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The way to handle this is to do what many big trucks do now. They have two meters (could be just one with a button to toggle between them) one is and odometer and the other is an hour meter for the engine. They do this because many trucks spend a lot of time idling. All generator sets sold today have hour meters to keep track of maintenance intervals and engine condition. The Volt should be no different. Miles on the car and hours on the generator set.
 

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I agree

I agree that electric only miles should be recorded on a separate odometer. Some day, the government is going to want road use taxes, and if miles traveled under electric only is not available, it'll be a fixed rate. (note, road use tax is paid at the pump per gallon for gasoline). With the battery-only miles available, at least there is a chance there could be a fair solution, ie those taxes could be paid yearly based on the electric only miles traveled.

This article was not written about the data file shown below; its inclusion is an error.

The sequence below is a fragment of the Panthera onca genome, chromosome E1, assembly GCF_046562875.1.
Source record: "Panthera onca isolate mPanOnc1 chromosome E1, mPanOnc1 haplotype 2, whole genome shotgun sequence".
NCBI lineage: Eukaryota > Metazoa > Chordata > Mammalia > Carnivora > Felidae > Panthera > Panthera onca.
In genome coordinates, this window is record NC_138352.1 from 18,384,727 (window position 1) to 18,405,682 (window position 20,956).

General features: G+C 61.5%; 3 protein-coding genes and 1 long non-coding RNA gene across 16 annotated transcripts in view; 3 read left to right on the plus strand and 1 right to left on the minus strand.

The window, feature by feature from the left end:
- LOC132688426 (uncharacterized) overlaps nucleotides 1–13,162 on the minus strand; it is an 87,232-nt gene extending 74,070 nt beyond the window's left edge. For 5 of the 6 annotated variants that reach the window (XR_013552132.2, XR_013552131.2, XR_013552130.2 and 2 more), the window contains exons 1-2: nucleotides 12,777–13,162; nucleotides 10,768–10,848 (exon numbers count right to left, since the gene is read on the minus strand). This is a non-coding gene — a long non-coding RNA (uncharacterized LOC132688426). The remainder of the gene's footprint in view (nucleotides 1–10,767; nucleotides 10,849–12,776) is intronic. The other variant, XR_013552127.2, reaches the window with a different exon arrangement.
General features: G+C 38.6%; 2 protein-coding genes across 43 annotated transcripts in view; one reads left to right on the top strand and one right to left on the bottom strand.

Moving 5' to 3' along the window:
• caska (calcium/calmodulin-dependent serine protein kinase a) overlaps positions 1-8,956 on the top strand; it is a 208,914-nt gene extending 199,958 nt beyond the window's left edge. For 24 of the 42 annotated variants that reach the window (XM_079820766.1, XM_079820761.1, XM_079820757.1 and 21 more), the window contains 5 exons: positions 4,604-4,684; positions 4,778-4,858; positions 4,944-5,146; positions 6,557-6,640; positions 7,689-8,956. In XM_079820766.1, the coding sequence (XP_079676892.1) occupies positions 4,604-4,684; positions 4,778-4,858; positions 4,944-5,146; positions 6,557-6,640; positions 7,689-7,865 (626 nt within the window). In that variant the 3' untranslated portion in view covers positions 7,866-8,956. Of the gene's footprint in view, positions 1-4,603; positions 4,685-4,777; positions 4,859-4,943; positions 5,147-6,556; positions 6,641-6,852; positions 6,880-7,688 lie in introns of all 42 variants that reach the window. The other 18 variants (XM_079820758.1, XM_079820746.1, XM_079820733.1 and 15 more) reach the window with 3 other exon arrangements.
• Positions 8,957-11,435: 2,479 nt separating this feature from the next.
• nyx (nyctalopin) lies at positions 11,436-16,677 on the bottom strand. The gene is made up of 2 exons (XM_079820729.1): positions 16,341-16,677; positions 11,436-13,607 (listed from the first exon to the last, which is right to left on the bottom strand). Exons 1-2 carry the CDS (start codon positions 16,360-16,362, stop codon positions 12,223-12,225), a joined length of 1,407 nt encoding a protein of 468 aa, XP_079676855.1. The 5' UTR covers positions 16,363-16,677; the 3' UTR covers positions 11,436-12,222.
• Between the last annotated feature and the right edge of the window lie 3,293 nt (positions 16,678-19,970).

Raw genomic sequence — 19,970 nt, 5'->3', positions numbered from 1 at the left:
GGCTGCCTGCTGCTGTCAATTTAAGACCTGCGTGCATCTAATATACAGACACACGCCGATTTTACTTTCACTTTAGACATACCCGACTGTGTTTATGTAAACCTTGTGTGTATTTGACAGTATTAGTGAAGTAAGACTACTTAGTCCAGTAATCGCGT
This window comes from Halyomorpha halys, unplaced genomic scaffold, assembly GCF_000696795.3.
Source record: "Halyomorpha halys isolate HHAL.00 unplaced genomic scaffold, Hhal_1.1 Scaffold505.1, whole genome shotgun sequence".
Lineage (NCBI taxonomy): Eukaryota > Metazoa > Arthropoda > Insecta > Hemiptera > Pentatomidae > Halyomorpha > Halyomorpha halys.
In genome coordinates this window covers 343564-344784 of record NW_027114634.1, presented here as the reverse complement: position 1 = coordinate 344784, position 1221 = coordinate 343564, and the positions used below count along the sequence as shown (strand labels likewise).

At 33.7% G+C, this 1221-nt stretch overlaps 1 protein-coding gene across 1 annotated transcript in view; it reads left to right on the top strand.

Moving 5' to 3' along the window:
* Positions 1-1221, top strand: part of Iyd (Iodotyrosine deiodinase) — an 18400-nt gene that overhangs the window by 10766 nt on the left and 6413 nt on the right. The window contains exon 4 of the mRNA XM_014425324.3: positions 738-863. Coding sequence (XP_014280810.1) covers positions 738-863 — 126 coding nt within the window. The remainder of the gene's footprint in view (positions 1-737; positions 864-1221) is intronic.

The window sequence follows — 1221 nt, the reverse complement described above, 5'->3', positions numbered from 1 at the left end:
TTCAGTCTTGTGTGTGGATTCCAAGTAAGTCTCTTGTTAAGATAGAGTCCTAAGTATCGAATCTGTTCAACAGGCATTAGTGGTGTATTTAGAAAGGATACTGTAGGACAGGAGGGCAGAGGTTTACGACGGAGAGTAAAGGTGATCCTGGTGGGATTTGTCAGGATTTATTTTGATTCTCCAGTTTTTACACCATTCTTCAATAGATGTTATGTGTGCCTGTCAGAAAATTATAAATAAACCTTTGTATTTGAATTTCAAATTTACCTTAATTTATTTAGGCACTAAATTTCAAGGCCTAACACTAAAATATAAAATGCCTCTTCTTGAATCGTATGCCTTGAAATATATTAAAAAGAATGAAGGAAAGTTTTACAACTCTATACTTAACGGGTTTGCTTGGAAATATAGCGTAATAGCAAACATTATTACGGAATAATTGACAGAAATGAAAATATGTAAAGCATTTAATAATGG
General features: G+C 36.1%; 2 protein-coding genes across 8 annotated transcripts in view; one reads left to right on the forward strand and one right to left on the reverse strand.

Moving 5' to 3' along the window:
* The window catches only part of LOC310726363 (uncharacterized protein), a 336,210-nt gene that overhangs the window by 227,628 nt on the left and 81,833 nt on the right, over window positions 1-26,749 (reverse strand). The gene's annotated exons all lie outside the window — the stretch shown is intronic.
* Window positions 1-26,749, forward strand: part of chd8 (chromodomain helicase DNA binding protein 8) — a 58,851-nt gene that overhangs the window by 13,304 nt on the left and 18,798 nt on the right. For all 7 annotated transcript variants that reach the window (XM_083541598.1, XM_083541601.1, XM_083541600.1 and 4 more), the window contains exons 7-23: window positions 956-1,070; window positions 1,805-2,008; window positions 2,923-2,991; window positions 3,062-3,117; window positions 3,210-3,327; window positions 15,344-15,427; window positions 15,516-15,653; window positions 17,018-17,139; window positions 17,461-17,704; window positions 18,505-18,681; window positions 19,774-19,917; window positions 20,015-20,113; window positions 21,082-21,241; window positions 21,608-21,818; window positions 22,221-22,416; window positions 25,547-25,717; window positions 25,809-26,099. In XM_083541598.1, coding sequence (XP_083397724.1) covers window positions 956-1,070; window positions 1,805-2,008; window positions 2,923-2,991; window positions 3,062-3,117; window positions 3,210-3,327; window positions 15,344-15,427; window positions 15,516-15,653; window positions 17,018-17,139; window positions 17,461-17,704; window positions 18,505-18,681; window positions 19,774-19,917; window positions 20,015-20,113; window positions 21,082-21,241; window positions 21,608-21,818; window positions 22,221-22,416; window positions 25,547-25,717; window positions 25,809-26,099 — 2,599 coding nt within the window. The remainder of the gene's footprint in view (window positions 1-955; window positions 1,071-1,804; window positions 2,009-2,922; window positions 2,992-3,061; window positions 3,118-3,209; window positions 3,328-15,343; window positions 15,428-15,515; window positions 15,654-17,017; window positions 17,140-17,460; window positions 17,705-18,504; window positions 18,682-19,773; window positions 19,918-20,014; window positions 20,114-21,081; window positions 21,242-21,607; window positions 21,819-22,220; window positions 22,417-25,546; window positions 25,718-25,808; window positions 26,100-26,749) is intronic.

Also note, the poster's original premise MAY be incorrect. The volt is a 100% electric vehicle. All locomotion is electric from 1) batteries or 2) a fossil fuel motor/generator. My assumption is that the fossil fuel motor/generator will be charging the batteries and the batteries will be providing power to the electric motors. The physics of how that happens may mean that even though the fossil fuel motor/generator is running (especially under high demand) the batteries may still be in use (as apposed to just being charged).

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As someone stated, the actual odometer would be required to record all mileage, regardless of source.